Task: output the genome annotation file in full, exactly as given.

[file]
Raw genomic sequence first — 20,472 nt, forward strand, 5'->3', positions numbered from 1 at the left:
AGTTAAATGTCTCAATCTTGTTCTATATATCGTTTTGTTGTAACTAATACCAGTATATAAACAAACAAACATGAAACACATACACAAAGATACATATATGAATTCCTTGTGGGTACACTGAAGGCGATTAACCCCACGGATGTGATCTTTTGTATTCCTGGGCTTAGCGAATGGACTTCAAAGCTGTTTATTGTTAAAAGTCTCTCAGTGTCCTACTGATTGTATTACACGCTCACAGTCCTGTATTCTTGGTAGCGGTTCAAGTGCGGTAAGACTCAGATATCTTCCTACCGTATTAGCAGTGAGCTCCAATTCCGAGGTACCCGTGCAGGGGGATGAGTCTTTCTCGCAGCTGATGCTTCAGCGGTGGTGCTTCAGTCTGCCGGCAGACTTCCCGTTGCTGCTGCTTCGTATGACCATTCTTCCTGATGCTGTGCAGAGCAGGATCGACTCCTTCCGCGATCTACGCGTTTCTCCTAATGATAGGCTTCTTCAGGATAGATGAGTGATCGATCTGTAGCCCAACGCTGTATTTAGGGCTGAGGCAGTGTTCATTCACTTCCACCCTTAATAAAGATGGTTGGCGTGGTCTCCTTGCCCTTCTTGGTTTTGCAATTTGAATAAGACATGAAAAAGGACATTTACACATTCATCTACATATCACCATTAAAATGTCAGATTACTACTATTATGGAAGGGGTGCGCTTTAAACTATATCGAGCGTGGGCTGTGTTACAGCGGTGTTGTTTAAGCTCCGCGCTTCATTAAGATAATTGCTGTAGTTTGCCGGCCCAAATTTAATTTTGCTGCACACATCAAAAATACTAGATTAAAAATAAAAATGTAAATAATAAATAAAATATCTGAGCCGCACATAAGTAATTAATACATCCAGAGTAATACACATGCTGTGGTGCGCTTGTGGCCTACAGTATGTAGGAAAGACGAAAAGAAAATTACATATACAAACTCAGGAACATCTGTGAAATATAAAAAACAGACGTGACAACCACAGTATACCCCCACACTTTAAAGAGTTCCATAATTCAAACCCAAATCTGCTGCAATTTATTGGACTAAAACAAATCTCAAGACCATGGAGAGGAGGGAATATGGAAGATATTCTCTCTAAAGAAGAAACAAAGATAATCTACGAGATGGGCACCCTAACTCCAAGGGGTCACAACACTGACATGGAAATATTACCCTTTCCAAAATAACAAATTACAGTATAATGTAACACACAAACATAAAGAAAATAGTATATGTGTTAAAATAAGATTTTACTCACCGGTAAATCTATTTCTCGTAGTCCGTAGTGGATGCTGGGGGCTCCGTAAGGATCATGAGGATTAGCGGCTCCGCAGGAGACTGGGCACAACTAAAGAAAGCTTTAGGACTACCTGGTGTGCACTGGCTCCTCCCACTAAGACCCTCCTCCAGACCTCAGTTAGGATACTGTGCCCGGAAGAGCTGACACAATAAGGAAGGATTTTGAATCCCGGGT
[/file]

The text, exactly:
Raw genomic sequence first — 20,472 nt, forward strand, 5'->3', positions numbered from 1 at the left:
AGTTAAATGTCTCAATCTTGTTCTATATATCGTTTTGTTGTAACTAATACCAGTATATAAACAAACAAACATGAAACACATACACAAAGATACATATATGAATTCCTTGTGGGTACACTGAAGGCGATTAACCCCACGGATGTGATCTTTTGTATTCCTGGGCTTAGCGAATGGACTTCAAAGCTGTTTATTGTTAAAAGTCTCTCAGTGTCCTACTGATTGTATTACACGCTCACAGTCCTGTATTCTTGGTAGCGGTTCAAGTGCGGTAAGACTCAGATATCTTCCTACCGTATTAGCAGTGAGCTCCAATTCCGAGGTACCCGTGCAGGGGGATGAGTCTTTCTCGCAGCTGATGCTTCAGCGGTGGTGCTTCAGTCTGCCGGCAGACTTCCCGTTGCTGCTGCTTCGTATGACCATTCTTCCTGATGCTGTGCAGAGCAGGATCGACTCCTTCCGCGATCTACGCGTTTCTCCTAATGATAGGCTTCTTCAGGATAGATGAGTGATCGATCTGTAGCCCAACGCTGTATTTAGGGCTGAGGCAGTGTTCATTCACTTCCACCCTTAATAAAGATGGTTGGCGTGGTCTCCTTGCCCTTCTTGGTTTTGCAATTTGAATAAGACATGAAAAAGGACATTTACACATTCATCTACATATCACCATTAAAATGTCAGATTACTACTATTATGGAAGGGGTGCGCTTTAAACTATATCGAGCGTGGGCTGTGTTACAGCGGTGTTGTTTAAGCTCCGCGCTTCATTAAGATAATTGCTGTAGTTTGCCGGCCCAAATTTAATTTTGCTGCACACATCAAAAATACTAGATTAAAAATAAAAATGTAAATAATAAATAAAATATCTGAGCCGCACATAAGTAATTAATACATCCAGAGTAATACACATGCTGTGGTGCGCTTGTGGCCTACAGTATGTAGGAAAGACGAAAAGAAAATTACATATACAAACTCAGGAACATCTGTGAAATATAAAAAACAGACGTGACAACCACAGTATACCCCCACACTTTAAAGAGTTCCATAATTCAAACCCAAATCTGCTGCAATTTATTGGACTAAAACAAATCTCAAGACCATGGAGAGGAGGGAATATGGAAGATATTCTCTCTAAAGAAGAAACAAAGATAATCTACGAGATGGGCACCCTAACTCCAAGGGGTCACAACACTGACATGGAAATATTACCCTTTCCAAAATAACAAATTACAGTATAATGTAACACACAAACATAAAGAAAATAGTATATGTGTTAAAATAAGATTTTACTCACCGGTAAATCTATTTCTCGTAGTCCGTAGTGGATGCTGGGGGCTCCGTAAGGATCATGAGGATTAGCGGCTCCGCAGGAGACTGGGCACAACTAAAGAAAGCTTTAGGACTACCTGGTGTGCACTGGCTCCTCCCACTAAGACCCTCCTCCAGACCTCAGTTAGGATACTGTGCCCGGAAGAGCTGACACAATAAGGAAGGATTTTGAATCCCGGGT